Jean-Pierre-Antoine Tassaert (artist)|
Flemish, 1727 - 1788
Painting and Sculpture, 1774/1778
overall: 98.3 x 87.2 x 63.8 cm (38 11/16 x 34 5/16 x 25 1/8 in.)
Samuel H. Kress Collection
Object 5 of 8
With Clodion's Poetry and Music, this allegory was one of four that were meant to bring to life the abstract concepts of the arts and sciences. They were commissioned by Louis XV's finance minister Abbé Terray for his elaborate Paris residence. The subject was an appropriate one for Terray, since he also served briefly as the director of the king's buildings with overall responsibility for the state of the arts in France. Painting, sculpture, music, and literature are celebrated by the young cupidlike figures in the two works here; other children carved by two other artists represented geometry, geography, architecture, and astronomy.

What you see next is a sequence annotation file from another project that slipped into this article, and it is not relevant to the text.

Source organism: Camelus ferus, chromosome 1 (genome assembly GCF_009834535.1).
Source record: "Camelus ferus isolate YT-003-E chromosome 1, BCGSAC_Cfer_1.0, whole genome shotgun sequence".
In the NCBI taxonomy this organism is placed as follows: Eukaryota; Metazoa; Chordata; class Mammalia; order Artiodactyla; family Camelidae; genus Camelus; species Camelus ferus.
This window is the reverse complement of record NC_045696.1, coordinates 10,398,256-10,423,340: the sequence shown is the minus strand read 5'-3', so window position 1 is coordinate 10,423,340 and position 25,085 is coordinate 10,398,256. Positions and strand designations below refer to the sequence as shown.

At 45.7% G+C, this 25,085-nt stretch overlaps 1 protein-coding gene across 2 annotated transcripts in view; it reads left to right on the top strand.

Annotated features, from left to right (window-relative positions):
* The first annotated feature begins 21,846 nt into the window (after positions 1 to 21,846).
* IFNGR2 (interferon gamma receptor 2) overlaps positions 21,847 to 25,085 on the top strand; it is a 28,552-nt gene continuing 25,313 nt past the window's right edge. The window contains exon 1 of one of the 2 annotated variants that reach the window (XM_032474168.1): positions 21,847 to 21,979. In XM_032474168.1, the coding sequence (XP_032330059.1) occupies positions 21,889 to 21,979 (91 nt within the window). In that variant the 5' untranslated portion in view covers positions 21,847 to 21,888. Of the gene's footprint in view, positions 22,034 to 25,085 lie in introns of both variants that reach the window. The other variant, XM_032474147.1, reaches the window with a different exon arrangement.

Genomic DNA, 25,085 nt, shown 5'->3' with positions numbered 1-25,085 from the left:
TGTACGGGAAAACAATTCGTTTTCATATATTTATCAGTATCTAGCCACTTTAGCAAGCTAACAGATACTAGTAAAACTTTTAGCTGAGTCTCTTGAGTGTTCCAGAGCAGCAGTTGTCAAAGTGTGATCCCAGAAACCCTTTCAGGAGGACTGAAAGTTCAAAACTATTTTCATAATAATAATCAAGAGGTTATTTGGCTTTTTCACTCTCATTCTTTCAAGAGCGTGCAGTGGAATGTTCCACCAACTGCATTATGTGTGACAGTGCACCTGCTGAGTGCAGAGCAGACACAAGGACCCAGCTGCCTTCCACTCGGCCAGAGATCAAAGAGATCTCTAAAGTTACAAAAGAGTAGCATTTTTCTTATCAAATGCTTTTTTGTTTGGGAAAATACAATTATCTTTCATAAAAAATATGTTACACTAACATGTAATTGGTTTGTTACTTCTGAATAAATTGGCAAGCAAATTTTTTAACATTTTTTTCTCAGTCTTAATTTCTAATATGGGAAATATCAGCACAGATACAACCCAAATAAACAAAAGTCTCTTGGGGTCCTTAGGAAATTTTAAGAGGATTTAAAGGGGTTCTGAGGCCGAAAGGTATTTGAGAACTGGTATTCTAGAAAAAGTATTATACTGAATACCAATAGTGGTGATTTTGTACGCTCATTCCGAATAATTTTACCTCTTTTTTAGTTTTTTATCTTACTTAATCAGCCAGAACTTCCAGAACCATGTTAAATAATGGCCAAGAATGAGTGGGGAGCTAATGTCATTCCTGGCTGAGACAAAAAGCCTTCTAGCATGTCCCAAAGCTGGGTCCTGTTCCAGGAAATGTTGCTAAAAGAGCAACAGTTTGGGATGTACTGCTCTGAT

Terray is representative of the private patrons who transformed the monumental public works of the preceding century into the more intimate works admired by eighteenth-century collectors. He was among the most unpopular of all Louis XV's ministers, accused of excessive luxury. When he was swiftly dismissed by the new king after Louis XV's death in 1774, a Parisian mob burned him in effigy. Public opinion notwithstanding, he seems to have tried to make much-needed economies in public spending, reform taxes, and reduce bloated state pensions.
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